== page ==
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Heart still pounding out hits

Nancy Wils(left) Ann WilsHeart

Nancy Wilson (left), and Ann Wilson of Heart

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Heart

Special guest: Jason Bonham’s Led Zeppelin Experience

Ravinia Festival, 418 Sheridan Road, Highland Park

7:30 p.m. July 29, gates open 5 p.m.

Reserved $70-$90, Lawn $33 (lawn tickets are an additional $5 the day of the show)

ravinia.org or (847) 266-5100

Updated: August 28, 2013 6:02AM



Newly inducted into the Rock and Roll Hall of Fame, Heart is one of the legends of the hard rock genre.

Fronted by sisters Ann and Nancy Wilson, a pair that has been writing, recording, and performing for almost four decades, Heart has released 14 studio albums and mega-hits like “Magic Man,” “Crazy on You,” “Barracuda,” “Kick It Out, Straight On,” and “These Dreams.”

Heart performs at Ravinia July 29, a stop on its “Heartbreaker Tour.” Lead vocalist of Heart, Seattle-based Ann Wilson, 63, spoke about her career in music.

Q: Your music is hard-rock based, driven by riffs, your own amazing vocals, a voice perfect for rock. Without your voice, Heart might not have been viable. What steered your music to its primarily hard rock format and how might your lead vocals have influenced that decision?

A: Back in the ’70s, most women in music sang disco music or folk music. I don’t know why that is, but maybe because rock music is aggressive, it’s rough on your body, it’s a sexual commentary as well. For me, singing rock and roll came naturally, but it jerked other people’s heads, you know, because I didn’t bother to change the genders around, just sang it straight, loud and high. I just sang about ‘it.’

Q: Your sister Nancy’s prowess on guitar also made Heart a ground-breaking rock band, fronted by two sisters who led vocally and instrumentally. Did you realize how influential you would be to both rock music in general and to aspiring female musicians?

A: Any time we realized how inspiring we would be is way too objective, we were never that objective. We always just wanted to play together and collaborate together, like we did in our parents’ house when we lived together. We would stand on our two little beds and play guitar together one to the other, and that’s how we grew up. So I think that’s really what we had in mind. We wanted to continue and to expand it. We were lucky to meet the rest of the guys in Vancouver to back us. It was really good.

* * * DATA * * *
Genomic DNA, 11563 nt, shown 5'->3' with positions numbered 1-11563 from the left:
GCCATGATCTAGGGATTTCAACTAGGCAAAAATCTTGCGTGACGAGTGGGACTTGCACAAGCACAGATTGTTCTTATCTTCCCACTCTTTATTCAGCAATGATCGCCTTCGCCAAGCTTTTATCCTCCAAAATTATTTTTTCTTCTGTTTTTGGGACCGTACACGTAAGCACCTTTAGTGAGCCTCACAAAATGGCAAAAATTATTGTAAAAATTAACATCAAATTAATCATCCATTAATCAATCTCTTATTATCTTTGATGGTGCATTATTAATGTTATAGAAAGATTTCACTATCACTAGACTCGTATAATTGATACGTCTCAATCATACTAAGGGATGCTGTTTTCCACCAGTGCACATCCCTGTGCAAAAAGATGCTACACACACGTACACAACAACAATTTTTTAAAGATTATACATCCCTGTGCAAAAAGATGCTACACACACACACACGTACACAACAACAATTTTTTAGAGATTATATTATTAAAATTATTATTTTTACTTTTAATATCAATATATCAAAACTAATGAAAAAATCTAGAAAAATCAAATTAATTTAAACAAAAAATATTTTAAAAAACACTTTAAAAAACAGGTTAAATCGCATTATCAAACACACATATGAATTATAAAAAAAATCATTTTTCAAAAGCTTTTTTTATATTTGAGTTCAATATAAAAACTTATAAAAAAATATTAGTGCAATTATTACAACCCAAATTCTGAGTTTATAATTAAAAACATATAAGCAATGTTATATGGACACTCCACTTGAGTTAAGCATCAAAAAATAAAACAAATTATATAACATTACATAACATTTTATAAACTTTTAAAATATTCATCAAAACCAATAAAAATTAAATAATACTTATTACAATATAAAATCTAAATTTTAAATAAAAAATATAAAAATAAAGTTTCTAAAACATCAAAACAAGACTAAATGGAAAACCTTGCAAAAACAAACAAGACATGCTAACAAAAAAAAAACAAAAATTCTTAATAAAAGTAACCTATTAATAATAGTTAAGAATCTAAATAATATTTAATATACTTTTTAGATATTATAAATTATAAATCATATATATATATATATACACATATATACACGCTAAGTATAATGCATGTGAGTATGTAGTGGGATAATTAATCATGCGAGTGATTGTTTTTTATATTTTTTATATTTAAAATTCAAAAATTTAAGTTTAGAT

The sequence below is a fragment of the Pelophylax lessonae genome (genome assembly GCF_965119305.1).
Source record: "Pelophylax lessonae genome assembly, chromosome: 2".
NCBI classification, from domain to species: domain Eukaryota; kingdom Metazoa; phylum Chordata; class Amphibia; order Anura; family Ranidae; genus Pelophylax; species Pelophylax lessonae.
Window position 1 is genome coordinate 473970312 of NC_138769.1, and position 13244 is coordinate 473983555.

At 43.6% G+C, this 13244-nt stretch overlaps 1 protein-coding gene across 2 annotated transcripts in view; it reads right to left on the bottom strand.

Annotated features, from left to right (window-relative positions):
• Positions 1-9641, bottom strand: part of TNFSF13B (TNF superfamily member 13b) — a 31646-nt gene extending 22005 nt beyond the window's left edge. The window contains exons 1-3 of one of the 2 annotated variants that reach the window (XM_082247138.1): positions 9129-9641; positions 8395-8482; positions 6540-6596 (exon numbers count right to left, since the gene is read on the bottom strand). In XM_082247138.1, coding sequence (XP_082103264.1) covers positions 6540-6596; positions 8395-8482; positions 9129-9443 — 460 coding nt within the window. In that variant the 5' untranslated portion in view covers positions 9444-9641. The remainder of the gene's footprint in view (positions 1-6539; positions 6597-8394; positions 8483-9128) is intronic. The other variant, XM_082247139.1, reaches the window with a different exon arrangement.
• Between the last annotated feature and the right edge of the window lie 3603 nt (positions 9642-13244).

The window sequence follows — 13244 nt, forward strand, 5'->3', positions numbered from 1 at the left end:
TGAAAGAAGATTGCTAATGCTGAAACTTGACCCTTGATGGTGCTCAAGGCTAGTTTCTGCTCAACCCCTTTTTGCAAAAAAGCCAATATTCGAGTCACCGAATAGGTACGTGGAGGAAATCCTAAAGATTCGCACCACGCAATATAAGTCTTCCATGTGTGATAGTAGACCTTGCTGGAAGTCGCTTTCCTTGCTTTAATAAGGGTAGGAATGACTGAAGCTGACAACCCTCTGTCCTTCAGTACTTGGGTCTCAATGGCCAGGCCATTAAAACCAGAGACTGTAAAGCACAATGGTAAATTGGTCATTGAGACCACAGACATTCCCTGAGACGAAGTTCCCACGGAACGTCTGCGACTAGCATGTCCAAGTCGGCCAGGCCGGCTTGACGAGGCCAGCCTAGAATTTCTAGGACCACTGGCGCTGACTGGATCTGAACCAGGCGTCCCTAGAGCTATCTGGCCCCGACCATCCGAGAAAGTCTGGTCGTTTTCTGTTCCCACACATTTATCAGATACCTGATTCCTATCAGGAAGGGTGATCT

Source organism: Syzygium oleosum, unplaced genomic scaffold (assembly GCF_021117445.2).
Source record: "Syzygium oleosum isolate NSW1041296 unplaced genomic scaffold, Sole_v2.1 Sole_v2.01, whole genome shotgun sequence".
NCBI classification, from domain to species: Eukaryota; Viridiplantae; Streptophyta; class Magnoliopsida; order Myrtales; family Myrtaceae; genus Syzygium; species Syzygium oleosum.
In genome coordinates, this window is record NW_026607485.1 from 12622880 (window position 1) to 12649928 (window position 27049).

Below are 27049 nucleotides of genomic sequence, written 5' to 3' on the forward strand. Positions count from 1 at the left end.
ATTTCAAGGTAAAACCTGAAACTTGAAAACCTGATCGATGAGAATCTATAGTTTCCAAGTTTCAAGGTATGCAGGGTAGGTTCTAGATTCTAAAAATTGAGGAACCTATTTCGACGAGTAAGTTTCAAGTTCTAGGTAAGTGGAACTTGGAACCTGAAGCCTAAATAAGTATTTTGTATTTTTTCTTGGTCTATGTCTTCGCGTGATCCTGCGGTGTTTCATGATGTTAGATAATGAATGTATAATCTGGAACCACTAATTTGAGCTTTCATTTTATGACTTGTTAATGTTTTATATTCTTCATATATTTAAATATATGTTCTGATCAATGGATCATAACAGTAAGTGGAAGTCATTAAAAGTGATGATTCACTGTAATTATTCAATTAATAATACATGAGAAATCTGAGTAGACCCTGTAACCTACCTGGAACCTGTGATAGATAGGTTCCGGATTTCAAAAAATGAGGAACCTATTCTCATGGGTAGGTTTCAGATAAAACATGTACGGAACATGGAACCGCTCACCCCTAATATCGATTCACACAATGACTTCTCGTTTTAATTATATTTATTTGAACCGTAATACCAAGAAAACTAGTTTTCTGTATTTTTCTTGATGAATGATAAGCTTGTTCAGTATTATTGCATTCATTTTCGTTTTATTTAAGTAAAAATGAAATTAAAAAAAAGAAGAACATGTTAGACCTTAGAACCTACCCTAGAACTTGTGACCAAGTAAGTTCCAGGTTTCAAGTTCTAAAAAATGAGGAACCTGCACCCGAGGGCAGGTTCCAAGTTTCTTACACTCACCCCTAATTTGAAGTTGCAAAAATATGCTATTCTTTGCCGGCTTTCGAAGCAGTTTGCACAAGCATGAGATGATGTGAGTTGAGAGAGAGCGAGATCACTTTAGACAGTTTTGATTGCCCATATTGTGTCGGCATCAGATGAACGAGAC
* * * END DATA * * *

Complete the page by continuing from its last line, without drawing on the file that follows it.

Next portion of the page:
Q: How has the song writing process changed for you over the years, and are your songs mainly inspired by your own experiences?

A: Absolutely, I mean, the song writing for the new album, “Fanatic,” is pushing a new level — songs other than personal experiences, there’s some world view things on there. Outside of singing, song writing is my favorite form of communication. And it’s easier now (to work on with Nancy), as we have a tried and true method, ways to send things back and forth that we didn’t have before, over the phone and online.

Q: What can we expect at the concert July 29 at Ravinia?

A: Jason Bonham (son of the late John Bonham, drummer for Led Zeppelin) will open the show with his Led Zeppelin Experience band, then we do our Heart show, will play a good mixture of our material, then we come back together for a finale (tribute to the music of Led Zeppelin).

Q: Is rock and roll the “fountain of youth” as someone recently posted on your Facebook page?

A: No, I don’t think it’s a fountain of youth (laughing), but it is a powerful thing to present, and a way to accept yourself — and there’s nothing better.



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